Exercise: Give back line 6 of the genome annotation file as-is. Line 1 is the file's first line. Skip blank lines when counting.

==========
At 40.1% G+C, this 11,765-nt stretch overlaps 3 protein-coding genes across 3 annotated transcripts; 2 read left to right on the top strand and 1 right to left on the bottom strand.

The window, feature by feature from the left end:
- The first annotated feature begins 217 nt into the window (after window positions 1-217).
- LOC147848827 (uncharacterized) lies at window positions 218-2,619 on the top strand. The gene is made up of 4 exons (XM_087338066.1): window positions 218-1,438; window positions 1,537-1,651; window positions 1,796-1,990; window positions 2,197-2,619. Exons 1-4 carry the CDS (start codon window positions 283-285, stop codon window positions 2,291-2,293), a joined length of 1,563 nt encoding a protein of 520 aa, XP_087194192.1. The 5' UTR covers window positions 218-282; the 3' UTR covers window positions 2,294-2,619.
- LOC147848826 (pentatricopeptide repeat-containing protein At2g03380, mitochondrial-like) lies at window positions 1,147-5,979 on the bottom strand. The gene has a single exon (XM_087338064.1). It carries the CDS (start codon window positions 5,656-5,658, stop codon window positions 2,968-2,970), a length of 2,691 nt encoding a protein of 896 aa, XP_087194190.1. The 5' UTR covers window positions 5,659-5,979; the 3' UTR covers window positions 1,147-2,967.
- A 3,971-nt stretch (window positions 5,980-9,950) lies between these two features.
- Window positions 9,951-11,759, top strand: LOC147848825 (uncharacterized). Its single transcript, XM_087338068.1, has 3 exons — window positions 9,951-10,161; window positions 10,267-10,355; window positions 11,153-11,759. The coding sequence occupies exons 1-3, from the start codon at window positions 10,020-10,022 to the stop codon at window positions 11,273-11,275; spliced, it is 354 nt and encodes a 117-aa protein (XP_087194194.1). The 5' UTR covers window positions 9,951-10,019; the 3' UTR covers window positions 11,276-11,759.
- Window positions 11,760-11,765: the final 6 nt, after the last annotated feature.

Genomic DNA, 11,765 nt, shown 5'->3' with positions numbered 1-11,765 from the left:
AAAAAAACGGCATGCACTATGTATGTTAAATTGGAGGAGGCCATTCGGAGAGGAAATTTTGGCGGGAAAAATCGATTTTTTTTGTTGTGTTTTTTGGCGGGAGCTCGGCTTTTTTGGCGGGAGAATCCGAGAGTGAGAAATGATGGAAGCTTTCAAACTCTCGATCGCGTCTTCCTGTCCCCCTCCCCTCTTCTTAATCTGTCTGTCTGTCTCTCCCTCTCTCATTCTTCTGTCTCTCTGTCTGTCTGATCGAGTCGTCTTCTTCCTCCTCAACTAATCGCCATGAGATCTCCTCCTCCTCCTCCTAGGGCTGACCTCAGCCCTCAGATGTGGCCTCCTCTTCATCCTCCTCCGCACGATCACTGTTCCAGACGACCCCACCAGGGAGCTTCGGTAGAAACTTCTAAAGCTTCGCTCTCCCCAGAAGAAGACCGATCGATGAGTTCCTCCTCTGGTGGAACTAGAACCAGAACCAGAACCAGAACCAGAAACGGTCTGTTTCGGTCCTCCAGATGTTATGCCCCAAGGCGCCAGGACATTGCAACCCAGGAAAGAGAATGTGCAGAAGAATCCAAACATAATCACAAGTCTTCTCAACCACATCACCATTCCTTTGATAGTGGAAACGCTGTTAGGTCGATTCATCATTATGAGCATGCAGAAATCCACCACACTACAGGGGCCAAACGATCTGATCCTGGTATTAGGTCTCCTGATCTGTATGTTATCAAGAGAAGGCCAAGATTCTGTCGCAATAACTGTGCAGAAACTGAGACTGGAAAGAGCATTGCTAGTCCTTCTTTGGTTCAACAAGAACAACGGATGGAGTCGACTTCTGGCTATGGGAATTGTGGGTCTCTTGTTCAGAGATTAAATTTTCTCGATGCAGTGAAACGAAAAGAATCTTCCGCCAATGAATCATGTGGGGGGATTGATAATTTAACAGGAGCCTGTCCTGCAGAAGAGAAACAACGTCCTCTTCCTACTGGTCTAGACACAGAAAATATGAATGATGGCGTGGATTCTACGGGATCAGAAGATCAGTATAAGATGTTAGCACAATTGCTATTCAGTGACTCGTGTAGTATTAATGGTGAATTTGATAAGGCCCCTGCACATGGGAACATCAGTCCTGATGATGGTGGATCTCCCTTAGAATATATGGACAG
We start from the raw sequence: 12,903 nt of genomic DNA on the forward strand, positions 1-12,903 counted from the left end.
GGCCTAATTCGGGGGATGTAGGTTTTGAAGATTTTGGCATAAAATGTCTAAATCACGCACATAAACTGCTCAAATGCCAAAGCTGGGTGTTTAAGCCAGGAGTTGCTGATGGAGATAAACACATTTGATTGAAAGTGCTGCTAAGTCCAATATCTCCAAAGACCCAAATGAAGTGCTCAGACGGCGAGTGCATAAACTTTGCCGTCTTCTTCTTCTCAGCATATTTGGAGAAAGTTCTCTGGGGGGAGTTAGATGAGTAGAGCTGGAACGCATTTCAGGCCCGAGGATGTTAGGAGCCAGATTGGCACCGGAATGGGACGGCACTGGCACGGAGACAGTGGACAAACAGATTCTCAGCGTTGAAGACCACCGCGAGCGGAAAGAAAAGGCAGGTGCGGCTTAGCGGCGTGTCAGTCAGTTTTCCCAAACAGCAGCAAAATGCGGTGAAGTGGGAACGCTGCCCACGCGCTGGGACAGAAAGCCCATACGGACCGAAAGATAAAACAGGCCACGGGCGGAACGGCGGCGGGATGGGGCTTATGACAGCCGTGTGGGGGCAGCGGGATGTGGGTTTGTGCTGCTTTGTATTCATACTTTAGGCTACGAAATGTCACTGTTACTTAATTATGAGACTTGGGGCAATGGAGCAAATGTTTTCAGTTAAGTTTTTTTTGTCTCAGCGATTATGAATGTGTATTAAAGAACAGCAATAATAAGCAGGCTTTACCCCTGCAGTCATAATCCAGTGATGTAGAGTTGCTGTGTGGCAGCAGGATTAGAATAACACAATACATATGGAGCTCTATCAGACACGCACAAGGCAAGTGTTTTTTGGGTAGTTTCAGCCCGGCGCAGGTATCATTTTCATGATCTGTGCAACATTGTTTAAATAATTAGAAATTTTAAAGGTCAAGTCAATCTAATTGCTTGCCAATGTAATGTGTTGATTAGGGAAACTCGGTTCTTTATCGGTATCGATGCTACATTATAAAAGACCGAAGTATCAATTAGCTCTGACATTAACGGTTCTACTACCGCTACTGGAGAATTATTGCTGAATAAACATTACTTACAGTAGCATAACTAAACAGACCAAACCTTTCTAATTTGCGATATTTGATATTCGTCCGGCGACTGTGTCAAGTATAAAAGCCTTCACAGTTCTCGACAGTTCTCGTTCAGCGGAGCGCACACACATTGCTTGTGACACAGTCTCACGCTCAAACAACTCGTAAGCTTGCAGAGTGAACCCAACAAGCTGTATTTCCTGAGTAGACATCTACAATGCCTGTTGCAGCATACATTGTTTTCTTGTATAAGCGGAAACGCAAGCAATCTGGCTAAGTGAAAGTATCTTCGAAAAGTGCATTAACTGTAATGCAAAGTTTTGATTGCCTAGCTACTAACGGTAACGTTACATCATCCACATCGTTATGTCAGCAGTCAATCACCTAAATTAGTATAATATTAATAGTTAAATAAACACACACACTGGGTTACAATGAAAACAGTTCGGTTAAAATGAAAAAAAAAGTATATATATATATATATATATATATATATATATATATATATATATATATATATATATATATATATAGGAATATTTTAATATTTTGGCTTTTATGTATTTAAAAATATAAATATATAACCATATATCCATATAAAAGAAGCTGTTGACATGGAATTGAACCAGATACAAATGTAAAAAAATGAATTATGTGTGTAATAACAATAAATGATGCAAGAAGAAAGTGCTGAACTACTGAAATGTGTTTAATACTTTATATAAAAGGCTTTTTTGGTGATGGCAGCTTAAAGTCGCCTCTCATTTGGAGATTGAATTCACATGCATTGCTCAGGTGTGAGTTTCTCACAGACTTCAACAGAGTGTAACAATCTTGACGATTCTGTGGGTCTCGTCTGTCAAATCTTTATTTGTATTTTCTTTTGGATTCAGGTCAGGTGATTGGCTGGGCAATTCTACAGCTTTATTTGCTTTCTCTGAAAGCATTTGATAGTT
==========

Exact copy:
- A 3,971-nt stretch (window positions 5,980-9,950) lies between these two features.